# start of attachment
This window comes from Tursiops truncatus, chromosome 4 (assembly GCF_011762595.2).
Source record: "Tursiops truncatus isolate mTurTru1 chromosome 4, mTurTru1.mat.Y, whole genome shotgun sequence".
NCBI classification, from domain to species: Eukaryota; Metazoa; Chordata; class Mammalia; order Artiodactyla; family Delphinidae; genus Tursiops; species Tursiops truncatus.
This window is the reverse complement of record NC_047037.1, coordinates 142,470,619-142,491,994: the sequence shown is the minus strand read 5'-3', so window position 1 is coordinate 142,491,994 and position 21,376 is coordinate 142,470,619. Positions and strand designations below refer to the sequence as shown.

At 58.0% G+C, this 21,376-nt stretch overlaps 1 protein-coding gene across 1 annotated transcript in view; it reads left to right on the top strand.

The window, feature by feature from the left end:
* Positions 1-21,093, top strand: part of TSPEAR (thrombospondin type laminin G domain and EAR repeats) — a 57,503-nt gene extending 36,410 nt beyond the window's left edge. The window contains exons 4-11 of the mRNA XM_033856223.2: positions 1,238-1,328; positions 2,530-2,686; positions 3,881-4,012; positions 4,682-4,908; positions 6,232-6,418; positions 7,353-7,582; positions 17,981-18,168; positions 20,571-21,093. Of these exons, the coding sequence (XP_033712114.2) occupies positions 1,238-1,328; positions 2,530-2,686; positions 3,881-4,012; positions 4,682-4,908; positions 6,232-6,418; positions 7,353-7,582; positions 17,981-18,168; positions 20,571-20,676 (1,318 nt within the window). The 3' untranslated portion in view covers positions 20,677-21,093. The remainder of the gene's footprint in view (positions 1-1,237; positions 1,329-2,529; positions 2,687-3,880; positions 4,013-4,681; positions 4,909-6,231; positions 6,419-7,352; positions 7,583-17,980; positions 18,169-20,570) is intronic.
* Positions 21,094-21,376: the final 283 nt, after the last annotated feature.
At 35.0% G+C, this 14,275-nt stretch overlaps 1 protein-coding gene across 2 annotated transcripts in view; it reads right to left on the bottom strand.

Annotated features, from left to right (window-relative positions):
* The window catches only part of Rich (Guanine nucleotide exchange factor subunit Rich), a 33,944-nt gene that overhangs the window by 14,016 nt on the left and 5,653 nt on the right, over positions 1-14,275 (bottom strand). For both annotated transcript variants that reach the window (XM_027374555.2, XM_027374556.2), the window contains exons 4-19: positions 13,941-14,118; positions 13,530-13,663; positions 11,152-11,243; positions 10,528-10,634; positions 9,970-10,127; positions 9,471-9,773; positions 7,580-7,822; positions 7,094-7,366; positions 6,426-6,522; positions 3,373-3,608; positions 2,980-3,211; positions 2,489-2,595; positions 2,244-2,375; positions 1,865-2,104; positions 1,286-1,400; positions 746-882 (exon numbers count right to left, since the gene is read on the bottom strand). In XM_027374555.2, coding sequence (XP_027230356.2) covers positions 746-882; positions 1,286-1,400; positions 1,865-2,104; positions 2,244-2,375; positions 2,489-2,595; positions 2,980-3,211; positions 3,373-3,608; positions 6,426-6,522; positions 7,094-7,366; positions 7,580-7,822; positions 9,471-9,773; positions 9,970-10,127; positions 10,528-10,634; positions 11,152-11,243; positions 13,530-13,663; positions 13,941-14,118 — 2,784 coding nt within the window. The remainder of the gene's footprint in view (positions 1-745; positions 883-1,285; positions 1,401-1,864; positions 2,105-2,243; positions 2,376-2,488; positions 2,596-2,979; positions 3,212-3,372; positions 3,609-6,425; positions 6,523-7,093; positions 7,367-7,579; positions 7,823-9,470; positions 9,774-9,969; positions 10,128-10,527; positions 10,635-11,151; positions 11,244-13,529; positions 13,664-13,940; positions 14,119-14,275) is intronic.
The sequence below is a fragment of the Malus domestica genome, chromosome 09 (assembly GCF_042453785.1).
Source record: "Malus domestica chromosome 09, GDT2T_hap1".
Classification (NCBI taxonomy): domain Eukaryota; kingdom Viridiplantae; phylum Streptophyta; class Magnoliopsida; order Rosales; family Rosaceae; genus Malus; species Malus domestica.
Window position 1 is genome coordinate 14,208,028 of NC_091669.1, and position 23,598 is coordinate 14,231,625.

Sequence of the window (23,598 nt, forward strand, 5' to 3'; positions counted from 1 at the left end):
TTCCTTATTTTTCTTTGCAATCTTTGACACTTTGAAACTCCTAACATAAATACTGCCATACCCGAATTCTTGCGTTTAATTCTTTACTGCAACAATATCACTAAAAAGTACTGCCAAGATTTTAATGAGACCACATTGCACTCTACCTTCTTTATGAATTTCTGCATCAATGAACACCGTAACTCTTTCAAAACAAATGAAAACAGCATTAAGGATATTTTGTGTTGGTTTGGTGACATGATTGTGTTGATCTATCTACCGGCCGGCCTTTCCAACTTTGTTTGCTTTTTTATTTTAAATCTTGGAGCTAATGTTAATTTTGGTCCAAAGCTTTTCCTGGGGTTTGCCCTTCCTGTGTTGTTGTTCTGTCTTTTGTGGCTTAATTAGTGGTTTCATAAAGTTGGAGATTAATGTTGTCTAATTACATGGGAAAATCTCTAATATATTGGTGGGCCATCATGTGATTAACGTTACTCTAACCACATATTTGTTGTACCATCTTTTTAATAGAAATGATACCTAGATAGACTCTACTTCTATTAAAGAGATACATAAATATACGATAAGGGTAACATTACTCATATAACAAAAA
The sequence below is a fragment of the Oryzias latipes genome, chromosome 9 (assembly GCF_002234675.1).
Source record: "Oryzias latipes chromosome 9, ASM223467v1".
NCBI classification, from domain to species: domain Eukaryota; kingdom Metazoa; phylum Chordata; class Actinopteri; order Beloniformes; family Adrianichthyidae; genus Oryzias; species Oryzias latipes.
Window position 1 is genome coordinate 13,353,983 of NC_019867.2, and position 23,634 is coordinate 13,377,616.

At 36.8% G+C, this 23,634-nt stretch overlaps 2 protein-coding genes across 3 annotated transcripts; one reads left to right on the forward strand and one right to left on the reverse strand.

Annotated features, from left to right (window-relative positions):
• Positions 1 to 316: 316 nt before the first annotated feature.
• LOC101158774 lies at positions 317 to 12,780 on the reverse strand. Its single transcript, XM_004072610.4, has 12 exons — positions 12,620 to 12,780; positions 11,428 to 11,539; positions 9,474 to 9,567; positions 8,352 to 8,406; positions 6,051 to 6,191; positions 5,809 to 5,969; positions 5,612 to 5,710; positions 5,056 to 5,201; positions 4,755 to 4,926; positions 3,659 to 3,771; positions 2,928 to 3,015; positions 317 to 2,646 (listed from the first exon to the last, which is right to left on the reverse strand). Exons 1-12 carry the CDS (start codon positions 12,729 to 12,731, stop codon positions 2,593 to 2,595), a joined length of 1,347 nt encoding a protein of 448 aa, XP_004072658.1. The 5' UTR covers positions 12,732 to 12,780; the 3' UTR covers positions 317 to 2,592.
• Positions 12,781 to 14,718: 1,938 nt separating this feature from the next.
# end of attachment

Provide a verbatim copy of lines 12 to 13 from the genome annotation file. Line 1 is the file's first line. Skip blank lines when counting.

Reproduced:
The sequence below is a fragment of the Malus domestica genome, chromosome 09 (assembly GCF_042453785.1).
Source record: "Malus domestica chromosome 09, GDT2T_hap1".